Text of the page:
Photo 2. Aphid Cinara pini (L.) on Pinus mugo Turra

Schizolachnus pineti (F.) (photo 3) – this species was clearly the most numerous in site A. It dominated in 1999 and 2000. Single individuals were observed in site B, while in 1999 their presence was not found. It was the most numerous in June and July, depending on the year of studies. In area A there were totally 1634.2 non-winged aphids/shrub and 6.4 winged ones/shrub, while in area B there were 1.4 non-winged aphids/shrub and 0.6 winged ones/shrub. Their percentage contribution ranged from 0.04% to 82.92%.

Photo 3. Colony of Schizolachnus pineti (F.) on needles of dwarf mountain pine

Eulachnus rileyi (Will.) – this species occurred irregularly and in small numbers, and its exceptional mobility caused big problems in determining the dynamics of population. In 2000 only two oblong dark green individuals were observed in each of the areas. In 2001 aphids were found only in site B. Considering the three years of studies, 0.4 non-winged aphids/shrub were observed totally in site A, while in site B – 8.6 non-winged ones/shrub. Their percentage contribution on the shrubs of P. mugo ranged from 0.02% to 0.35%.

Pineus pini (Ratz.) – dark red or dark brown aphids, hidden under the wax excretion, were observed exclusively in 2001. They occurred for the period of about one month: in site A in May – there were 24.2 aphids/shrub then, and in site B in June – 7.2 aphids/shrub. Their percentage contribution on the shrubs was 0.30% - 3.44%.

C. pini and S. pineti occurred in the greatest numbers on the shrubs of P. mugo. Aphids C. pini inhabited mainly the top shoots. Their colonies were frequently composed of a few hundred individuals. No distinct damage was noticed despite their big population. On the other hand, S. pineti fed on the needles of dwarf mountain pine, causing their yellowing and even drying, which considerably lowered the decorative value of the shrubs. The other two species fed for a short time and in small numbers, therefore they did not cause any clear damage.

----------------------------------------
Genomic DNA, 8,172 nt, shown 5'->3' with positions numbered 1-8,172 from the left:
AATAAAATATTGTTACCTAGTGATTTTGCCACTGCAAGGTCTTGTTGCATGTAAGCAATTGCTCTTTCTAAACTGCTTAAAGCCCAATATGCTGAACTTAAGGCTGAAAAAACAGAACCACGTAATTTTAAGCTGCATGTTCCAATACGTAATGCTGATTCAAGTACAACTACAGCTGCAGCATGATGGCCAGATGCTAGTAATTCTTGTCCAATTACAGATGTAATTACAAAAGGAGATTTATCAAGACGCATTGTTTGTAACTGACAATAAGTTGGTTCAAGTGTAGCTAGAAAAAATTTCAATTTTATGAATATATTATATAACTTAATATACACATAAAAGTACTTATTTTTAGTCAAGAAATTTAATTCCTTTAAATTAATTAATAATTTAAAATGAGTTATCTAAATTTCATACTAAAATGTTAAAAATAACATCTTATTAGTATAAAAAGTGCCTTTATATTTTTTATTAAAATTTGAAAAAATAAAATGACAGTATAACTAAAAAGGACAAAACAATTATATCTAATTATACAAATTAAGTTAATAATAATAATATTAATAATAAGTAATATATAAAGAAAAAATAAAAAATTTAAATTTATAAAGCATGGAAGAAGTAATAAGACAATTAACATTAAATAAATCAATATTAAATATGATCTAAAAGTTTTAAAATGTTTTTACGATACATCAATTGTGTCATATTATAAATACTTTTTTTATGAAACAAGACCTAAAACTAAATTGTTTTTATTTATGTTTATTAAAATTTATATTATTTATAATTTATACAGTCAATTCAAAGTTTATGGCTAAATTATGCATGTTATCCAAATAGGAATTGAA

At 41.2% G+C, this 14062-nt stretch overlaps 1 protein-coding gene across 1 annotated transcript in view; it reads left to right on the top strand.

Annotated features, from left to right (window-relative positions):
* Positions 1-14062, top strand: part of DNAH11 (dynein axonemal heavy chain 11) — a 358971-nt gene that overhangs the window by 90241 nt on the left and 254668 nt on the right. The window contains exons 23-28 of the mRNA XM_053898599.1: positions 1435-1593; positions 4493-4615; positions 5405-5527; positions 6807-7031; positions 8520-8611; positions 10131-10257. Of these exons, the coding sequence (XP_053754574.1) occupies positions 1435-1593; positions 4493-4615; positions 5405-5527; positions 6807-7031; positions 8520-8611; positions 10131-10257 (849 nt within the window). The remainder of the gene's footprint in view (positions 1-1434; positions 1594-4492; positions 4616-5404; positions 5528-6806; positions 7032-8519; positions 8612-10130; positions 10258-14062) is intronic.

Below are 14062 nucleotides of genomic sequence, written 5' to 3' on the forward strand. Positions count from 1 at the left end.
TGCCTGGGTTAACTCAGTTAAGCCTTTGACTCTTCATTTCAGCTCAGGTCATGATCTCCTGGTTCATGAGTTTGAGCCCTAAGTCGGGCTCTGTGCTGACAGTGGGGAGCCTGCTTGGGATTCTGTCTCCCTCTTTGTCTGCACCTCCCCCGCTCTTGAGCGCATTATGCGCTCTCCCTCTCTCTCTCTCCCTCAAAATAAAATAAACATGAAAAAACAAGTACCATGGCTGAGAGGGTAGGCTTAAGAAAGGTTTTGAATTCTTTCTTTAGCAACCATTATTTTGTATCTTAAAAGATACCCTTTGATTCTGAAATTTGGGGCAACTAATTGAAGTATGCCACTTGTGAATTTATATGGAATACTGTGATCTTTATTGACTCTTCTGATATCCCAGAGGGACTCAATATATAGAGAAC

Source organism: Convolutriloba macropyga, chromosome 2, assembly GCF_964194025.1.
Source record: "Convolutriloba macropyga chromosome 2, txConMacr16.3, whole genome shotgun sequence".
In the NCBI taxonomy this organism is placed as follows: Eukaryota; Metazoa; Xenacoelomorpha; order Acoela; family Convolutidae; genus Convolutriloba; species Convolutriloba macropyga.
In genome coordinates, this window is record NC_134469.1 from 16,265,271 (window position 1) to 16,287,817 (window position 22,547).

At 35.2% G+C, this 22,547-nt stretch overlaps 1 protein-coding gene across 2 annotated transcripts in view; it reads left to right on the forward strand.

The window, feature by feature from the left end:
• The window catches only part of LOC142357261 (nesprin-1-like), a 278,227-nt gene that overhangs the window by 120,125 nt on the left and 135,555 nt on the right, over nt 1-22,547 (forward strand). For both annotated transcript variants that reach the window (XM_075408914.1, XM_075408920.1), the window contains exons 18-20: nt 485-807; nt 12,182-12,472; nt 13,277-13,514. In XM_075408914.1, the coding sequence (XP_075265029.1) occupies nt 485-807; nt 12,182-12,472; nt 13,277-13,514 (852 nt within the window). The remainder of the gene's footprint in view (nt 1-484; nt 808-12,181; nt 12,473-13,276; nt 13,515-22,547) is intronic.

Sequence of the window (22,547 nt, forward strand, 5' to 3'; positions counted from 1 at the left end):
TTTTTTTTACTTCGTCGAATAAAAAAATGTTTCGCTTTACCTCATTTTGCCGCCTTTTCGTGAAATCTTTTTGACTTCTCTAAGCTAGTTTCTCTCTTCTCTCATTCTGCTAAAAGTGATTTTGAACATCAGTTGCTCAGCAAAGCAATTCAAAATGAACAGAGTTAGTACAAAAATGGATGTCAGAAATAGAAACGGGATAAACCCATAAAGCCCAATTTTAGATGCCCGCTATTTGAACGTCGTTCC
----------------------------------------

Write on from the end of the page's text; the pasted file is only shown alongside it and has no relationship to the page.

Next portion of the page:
On the shrubs of Rosa sp. eight aphid species were found (tab. 1):

Macrosiphum rosae L. (photo 4) – aphids of this species were characterised by big numbers and a long period of occurrence on the monitored plants. Their population was bigger in site A as compared to site B, in 2001 exceeding the number even 10 times. The maximum of their occurrence was observed since the middle of May till the end of June. In all the studied years this was the dominating species in site A, and exclusively in 2001 in site B two other species (M. rosarum and A. fabae) occurred in greater number. Totally, the studies found 1020.8 non-winged aphids/shrub and 33.8 winged ones/shrub in site A, while in site B there were 659.8 non-winged aphids/shrub and 12.0 winged ones/shrub. The percentage contribution of this species on the shrubs of park rose ranged from 19.3% to 85.3%.